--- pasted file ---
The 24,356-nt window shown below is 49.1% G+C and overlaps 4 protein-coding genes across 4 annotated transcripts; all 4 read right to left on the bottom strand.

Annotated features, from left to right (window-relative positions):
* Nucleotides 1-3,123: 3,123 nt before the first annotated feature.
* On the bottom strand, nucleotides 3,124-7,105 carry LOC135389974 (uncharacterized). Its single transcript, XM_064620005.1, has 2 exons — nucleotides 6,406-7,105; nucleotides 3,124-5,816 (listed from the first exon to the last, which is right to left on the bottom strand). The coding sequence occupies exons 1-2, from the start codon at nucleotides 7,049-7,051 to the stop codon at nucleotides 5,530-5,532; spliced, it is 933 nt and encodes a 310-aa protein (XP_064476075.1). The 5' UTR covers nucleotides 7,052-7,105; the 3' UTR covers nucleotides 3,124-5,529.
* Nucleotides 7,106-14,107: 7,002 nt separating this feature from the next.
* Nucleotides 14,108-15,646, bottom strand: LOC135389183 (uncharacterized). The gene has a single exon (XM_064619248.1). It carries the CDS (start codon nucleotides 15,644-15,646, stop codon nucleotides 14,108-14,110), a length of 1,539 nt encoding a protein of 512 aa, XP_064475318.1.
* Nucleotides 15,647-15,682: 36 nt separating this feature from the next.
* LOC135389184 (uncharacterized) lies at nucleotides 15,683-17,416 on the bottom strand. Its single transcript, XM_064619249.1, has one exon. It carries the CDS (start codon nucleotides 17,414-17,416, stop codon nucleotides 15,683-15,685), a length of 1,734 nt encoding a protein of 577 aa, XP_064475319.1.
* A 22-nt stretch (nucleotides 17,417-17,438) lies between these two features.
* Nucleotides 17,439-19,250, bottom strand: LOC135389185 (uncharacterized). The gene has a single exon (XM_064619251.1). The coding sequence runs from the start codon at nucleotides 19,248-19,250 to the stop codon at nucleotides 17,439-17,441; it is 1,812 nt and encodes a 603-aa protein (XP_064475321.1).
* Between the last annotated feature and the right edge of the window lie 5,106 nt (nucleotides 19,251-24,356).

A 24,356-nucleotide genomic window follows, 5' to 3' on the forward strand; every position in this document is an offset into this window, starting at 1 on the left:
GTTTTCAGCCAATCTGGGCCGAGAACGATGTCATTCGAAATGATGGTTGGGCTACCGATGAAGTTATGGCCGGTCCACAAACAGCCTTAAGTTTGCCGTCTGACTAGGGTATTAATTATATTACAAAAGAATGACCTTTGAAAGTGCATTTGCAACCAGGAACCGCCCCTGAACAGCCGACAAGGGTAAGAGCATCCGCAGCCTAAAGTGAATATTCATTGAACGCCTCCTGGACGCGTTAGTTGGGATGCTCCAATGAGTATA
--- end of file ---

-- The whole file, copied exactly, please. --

The 24,356-nt window shown below is 49.1% G+C and overlaps 4 protein-coding genes across 4 annotated transcripts; all 4 read right to left on the bottom strand.

Annotated features, from left to right (window-relative positions):
* Nucleotides 1-3,123: 3,123 nt before the first annotated feature.
* On the bottom strand, nucleotides 3,124-7,105 carry LOC135389974 (uncharacterized). Its single transcript, XM_064620005.1, has 2 exons — nucleotides 6,406-7,105; nucleotides 3,124-5,816 (listed from the first exon to the last, which is right to left on the bottom strand). The coding sequence occupies exons 1-2, from the start codon at nucleotides 7,049-7,051 to the stop codon at nucleotides 5,530-5,532; spliced, it is 933 nt and encodes a 310-aa protein (XP_064476075.1). The 5' UTR covers nucleotides 7,052-7,105; the 3' UTR covers nucleotides 3,124-5,529.
* Nucleotides 7,106-14,107: 7,002 nt separating this feature from the next.
* Nucleotides 14,108-15,646, bottom strand: LOC135389183 (uncharacterized). The gene has a single exon (XM_064619248.1). It carries the CDS (start codon nucleotides 15,644-15,646, stop codon nucleotides 14,108-14,110), a length of 1,539 nt encoding a protein of 512 aa, XP_064475318.1.
* Nucleotides 15,647-15,682: 36 nt separating this feature from the next.
* LOC135389184 (uncharacterized) lies at nucleotides 15,683-17,416 on the bottom strand. Its single transcript, XM_064619249.1, has one exon. It carries the CDS (start codon nucleotides 17,414-17,416, stop codon nucleotides 15,683-15,685), a length of 1,734 nt encoding a protein of 577 aa, XP_064475319.1.
* A 22-nt stretch (nucleotides 17,417-17,438) lies between these two features.
* Nucleotides 17,439-19,250, bottom strand: LOC135389185 (uncharacterized). The gene has a single exon (XM_064619251.1). The coding sequence runs from the start codon at nucleotides 19,248-19,250 to the stop codon at nucleotides 17,439-17,441; it is 1,812 nt and encodes a 603-aa protein (XP_064475321.1).
* Between the last annotated feature and the right edge of the window lie 5,106 nt (nucleotides 19,251-24,356).

A 24,356-nucleotide genomic window follows, 5' to 3' on the forward strand; every position in this document is an offset into this window, starting at 1 on the left:
GTTTTCAGCCAATCTGGGCCGAGAACGATGTCATTCGAAATGATGGTTGGGCTACCGATGAAGTTATGGCCGGTCCACAAACAGCCTTAAGTTTGCCGTCTGACTAGGGTATTAATTATATTACAAAAGAATGACCTTTGAAAGTGCATTTGCAACCAGGAACCGCCCCTGAACAGCCGACAAGGGTAAGAGCATCCGCAGCCTAAAGTGAATATTCATTGAACGCCTCCTGGACGCGTTAGTTGGGATGCTCCAATGAGTATA